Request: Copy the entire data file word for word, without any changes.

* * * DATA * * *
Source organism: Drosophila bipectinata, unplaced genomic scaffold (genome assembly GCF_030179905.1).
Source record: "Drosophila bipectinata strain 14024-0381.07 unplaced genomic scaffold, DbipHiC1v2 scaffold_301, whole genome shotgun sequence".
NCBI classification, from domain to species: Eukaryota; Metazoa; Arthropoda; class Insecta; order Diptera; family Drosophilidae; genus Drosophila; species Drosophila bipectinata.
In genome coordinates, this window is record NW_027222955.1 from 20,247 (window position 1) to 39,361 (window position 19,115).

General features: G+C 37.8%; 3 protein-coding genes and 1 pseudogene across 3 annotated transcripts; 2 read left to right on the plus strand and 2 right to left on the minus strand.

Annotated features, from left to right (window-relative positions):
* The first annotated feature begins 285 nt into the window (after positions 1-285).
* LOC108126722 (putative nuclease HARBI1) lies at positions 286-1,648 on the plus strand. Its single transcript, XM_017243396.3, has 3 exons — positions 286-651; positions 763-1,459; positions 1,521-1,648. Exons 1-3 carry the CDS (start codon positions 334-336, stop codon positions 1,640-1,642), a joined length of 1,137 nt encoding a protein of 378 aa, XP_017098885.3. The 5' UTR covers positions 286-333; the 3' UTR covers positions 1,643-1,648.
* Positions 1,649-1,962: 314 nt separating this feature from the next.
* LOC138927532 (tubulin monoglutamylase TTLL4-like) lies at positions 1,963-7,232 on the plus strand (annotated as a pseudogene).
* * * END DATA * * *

Source organism: Drosophila bipectinata, unplaced genomic scaffold (genome assembly GCF_030179905.1).
Source record: "Drosophila bipectinata strain 14024-0381.07 unplaced genomic scaffold, DbipHiC1v2 scaffold_301, whole genome shotgun sequence".
NCBI classification, from domain to species: Eukaryota; Metazoa; Arthropoda; class Insecta; order Diptera; family Drosophilidae; genus Drosophila; species Drosophila bipectinata.
In genome coordinates, this window is record NW_027222955.1 from 20,247 (window position 1) to 39,361 (window position 19,115).

General features: G+C 37.8%; 3 protein-coding genes and 1 pseudogene across 3 annotated transcripts; 2 read left to right on the plus strand and 2 right to left on the minus strand.

Annotated features, from left to right (window-relative positions):
* The first annotated feature begins 285 nt into the window (after positions 1-285).
* LOC108126722 (putative nuclease HARBI1) lies at positions 286-1,648 on the plus strand. Its single transcript, XM_017243396.3, has 3 exons — positions 286-651; positions 763-1,459; positions 1,521-1,648. Exons 1-3 carry the CDS (start codon positions 334-336, stop codon positions 1,640-1,642), a joined length of 1,137 nt encoding a protein of 378 aa, XP_017098885.3. The 5' UTR covers positions 286-333; the 3' UTR covers positions 1,643-1,648.
* Positions 1,649-1,962: 314 nt separating this feature from the next.
* LOC138927532 (tubulin monoglutamylase TTLL4-like) lies at positions 1,963-7,232 on the plus strand (annotated as a pseudogene).